If you’re like me, playing the same Warmachine & Hordes lists over and over again can get pretty dry. Don’t get me wrong, steamroller games are a ton of fun and you’re always learning new things about your lists or the game (at least I hope so), but sometimes a person needs a break.
Our meta hits this point a couple times a year and when we do we like to change things up and try out new games. About a year ago, Lance found a narrative scenario in an old issue of No Quarter Prime called Trophy Kill (full rules are at the bottom of the post). The basic premise is to make a 25-point list and go hunt down and kill a big, bad wild Gargantuan. Seems simple right?
Your 25-point list gets to use the standard rules it would in a typical steamroller game, but the Gargantuan you are hunting has a mind of its own and will do everything it can to chomp and stomp and shoot you into itty bitty bits. Also, you’re not the only one hunting down this monstrous beast; you’re 1 of (up to) 4.
Building Your List
Up to 4 players can build a 25-point list from any faction in Warmachine & Hordes. However, you can’t build just any list, its composition is restricted. No warcasters, warlocks, warjacks, warbeasts, structures, battle engines, weapon crews, or cavalry models. Soooo… basically just solos and standard units (with attachments).
Based on those restrictions, you might get lists that look like this:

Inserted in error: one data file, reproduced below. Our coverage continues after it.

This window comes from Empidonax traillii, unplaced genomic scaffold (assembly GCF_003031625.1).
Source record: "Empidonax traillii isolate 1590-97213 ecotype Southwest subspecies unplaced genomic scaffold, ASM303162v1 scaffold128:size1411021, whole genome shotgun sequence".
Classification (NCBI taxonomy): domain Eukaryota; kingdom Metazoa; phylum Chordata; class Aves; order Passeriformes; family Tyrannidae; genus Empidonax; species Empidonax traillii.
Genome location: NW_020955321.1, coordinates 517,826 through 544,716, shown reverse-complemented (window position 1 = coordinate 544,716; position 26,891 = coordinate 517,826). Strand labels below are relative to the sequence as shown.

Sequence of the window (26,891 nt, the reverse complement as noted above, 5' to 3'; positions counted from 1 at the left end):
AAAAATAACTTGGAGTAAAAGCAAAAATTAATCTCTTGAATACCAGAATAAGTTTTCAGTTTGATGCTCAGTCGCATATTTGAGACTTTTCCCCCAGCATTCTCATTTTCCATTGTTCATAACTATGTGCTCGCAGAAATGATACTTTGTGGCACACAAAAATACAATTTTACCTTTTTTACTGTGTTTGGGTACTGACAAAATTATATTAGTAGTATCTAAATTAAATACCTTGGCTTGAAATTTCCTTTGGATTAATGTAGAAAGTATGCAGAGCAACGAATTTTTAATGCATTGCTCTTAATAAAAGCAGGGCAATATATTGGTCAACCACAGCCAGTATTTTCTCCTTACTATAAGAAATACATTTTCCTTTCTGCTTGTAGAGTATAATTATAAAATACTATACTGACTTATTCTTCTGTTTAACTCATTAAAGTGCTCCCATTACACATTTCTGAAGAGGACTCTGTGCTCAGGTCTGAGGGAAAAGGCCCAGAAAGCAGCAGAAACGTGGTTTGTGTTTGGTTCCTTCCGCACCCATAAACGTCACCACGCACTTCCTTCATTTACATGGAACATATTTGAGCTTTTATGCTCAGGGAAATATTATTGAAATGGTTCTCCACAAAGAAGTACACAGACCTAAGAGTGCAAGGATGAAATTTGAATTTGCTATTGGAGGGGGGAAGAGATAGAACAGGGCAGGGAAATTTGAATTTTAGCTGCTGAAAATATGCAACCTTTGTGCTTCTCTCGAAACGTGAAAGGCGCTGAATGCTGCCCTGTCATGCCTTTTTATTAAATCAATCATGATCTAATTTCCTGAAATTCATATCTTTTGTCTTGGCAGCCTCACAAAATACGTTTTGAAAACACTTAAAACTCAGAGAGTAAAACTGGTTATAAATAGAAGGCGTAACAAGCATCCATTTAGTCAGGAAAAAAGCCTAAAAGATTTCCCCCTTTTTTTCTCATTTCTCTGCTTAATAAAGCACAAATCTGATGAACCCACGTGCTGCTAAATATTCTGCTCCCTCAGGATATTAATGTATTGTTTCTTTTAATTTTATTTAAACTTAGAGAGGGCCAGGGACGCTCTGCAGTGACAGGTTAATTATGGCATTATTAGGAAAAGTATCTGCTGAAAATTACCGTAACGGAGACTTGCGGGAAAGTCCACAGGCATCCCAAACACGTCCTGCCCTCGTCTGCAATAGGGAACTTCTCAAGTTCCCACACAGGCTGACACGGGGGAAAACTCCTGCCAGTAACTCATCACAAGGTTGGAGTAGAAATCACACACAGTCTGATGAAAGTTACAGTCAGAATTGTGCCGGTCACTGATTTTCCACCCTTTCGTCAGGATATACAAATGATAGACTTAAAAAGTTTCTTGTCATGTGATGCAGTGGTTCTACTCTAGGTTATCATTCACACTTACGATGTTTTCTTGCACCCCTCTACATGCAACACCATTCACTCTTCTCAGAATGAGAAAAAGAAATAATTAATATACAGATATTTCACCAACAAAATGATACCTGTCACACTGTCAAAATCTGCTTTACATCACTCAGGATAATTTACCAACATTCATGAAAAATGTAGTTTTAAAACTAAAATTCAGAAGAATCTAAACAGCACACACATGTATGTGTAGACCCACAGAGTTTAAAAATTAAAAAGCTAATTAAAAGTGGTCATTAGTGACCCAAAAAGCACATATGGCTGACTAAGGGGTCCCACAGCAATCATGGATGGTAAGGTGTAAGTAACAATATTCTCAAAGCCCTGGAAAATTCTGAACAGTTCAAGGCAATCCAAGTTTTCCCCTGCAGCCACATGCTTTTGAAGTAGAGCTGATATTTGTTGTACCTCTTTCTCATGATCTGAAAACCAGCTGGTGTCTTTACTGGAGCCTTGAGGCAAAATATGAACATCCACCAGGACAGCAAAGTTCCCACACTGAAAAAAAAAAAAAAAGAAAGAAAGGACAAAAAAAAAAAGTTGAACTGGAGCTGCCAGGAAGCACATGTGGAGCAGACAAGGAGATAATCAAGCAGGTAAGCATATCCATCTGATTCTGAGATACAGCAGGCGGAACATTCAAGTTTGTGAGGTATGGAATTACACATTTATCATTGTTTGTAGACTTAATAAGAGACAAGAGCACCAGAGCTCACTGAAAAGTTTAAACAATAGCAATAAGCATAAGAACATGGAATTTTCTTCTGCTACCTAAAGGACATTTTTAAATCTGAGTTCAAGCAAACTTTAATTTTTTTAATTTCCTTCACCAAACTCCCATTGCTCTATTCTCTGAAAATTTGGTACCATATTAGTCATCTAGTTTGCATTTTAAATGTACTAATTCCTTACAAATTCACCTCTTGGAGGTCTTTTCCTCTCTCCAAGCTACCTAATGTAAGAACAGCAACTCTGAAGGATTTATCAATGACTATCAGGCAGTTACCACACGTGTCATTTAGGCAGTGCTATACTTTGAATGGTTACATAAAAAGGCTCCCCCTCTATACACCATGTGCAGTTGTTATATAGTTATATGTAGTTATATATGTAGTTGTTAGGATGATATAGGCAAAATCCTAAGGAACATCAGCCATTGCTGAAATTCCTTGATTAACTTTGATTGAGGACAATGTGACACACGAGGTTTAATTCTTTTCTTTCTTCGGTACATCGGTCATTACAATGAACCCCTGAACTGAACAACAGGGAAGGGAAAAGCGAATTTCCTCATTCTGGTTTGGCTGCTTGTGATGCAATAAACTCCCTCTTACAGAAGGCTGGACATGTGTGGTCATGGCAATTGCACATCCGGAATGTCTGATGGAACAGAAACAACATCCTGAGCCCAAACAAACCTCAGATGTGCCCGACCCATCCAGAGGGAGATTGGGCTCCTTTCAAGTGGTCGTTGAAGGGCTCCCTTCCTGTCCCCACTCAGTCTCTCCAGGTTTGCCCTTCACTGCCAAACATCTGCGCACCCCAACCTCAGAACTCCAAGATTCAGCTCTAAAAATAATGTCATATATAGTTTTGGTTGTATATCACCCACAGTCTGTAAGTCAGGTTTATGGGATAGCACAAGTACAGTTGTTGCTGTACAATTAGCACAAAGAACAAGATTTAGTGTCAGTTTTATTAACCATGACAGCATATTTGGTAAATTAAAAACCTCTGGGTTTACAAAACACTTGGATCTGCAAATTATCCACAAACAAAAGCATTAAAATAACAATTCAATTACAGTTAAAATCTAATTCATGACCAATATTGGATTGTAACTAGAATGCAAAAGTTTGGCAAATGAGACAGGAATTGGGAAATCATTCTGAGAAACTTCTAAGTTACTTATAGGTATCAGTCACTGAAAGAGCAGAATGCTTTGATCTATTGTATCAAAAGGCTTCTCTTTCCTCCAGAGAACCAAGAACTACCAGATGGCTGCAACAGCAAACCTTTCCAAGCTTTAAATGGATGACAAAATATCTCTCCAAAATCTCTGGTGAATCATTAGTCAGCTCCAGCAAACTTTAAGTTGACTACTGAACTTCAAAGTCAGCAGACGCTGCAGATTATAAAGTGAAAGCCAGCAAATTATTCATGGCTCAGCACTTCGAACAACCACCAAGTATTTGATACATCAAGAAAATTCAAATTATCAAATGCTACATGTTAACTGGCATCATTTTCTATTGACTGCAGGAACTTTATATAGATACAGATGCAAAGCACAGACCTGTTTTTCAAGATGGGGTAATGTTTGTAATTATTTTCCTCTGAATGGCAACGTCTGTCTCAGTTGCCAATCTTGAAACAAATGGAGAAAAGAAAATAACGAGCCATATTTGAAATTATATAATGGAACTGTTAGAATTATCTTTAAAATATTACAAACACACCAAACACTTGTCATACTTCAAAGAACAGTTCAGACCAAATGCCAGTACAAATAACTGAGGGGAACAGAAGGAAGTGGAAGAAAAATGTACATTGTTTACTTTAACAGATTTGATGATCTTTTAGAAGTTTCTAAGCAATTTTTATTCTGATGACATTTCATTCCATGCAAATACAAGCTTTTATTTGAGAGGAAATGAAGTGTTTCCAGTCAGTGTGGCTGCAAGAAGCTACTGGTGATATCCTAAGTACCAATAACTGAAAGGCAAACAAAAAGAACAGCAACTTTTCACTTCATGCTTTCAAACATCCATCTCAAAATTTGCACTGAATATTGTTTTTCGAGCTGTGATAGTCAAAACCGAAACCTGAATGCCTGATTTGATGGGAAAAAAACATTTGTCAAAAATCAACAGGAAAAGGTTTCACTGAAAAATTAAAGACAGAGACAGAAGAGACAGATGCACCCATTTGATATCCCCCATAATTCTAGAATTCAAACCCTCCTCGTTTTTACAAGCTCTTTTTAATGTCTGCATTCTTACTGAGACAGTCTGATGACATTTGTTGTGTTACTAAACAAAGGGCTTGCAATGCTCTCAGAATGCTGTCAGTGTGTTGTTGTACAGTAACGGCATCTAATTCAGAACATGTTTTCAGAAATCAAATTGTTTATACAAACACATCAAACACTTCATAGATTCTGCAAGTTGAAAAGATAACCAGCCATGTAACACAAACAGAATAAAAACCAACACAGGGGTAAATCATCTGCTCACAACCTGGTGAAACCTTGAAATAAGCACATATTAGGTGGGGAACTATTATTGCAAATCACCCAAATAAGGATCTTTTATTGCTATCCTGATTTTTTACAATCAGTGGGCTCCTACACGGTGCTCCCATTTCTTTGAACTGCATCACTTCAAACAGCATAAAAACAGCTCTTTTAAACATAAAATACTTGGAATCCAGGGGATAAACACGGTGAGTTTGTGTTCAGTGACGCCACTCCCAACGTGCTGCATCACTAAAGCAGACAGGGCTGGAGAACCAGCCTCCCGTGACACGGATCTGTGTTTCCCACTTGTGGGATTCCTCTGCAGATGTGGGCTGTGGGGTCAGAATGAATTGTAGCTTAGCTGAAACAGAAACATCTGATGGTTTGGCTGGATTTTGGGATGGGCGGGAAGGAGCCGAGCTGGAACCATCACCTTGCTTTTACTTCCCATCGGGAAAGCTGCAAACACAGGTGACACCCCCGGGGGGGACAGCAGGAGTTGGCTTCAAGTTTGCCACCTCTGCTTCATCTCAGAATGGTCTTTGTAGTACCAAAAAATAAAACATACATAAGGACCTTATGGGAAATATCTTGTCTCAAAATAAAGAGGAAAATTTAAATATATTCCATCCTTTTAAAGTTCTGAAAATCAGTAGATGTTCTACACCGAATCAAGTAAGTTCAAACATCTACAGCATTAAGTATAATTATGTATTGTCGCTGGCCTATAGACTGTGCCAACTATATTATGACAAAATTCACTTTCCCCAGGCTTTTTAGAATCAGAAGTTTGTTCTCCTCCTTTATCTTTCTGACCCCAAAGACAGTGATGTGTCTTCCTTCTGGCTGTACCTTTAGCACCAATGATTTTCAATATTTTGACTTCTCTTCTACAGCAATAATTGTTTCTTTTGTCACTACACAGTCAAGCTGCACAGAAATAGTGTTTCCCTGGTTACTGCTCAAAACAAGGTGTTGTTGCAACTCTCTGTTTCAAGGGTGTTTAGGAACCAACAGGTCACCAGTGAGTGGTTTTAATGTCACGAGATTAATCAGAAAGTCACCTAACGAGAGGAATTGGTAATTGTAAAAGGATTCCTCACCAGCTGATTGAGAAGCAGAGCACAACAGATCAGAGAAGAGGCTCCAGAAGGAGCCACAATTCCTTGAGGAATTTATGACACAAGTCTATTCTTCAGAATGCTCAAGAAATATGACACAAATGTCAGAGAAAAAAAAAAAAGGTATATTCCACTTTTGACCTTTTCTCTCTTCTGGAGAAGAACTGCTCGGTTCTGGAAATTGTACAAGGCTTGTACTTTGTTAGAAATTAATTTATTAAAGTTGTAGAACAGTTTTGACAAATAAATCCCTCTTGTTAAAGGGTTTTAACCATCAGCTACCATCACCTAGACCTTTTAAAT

Trollbloods Stone Scribe Chronicler  Trollkin Champions (max)  - Skaldi Bonehammer 
Minions Swamp Gobber River Raider  Viktor Pendrake  Croak Raiders (min)  Croak Raiders (min) 
Crucible Guard Trancer  Trancer  Trancer  Trancer  Crucible Guard Assault Troopers (max) 
One important thing to mention: having a list that hits real hard (weapon masters) isn’t always in your best interest (more on that later).
Set Up The Table
Pick your monstrous beast. You can choose to hunt any of the Gargantuans from Hordes. We’ve gone up against the Storm Raptor and Mammoth so far; but the Hydra or one of the Trollblood Kings would make for an exciting hunt, too.
Once you’ve picked your monster, place it in the center of the table (4′ x 4′ playmat) facing any direction.
Next, you can place up to fourteen pieces of terrain anywhere on the playmat. The terrain is limited to Forests, Snow Banks, Frozen Lakes, or Crevasses. Don’t use buildings, trenches, acid pools, etc (this is the wilderness with giant beasts, after all!). Don’t place terrain within 6″ of the monster or within 3″ of another piece of terrain.
Lastly, you deploy your armies on the play field. Each player picks one of the four corners of the playmat and deploys their models within a 10″ radius of that corner. However, your models don’t get any ambush, advanced deployment, or other modified deployment advantages. The entire army must be deployed within the 10″ area at the start of the game.
Time to hunt!
A full round of gameplay goes from player to player starting with player 1 (you can pick that player randomly) until all players and the monster have activated. A player’s activation follows the same movement and combat rules of a standard Warmachine & Hordes game. Command range still applies, pathfinder, effects, reposition, etc.
The goal for the players is to kill the monster before the monster kills you (all of you). But this isn’t an easy task. The monster isn’t controlled by a player and operates at the mercy of random dice. As a result, this monster you’re hunting isn’t just a regular ol’ gargantuan… it’s a tad, might i say, erratic?
Can’t Tame the Beast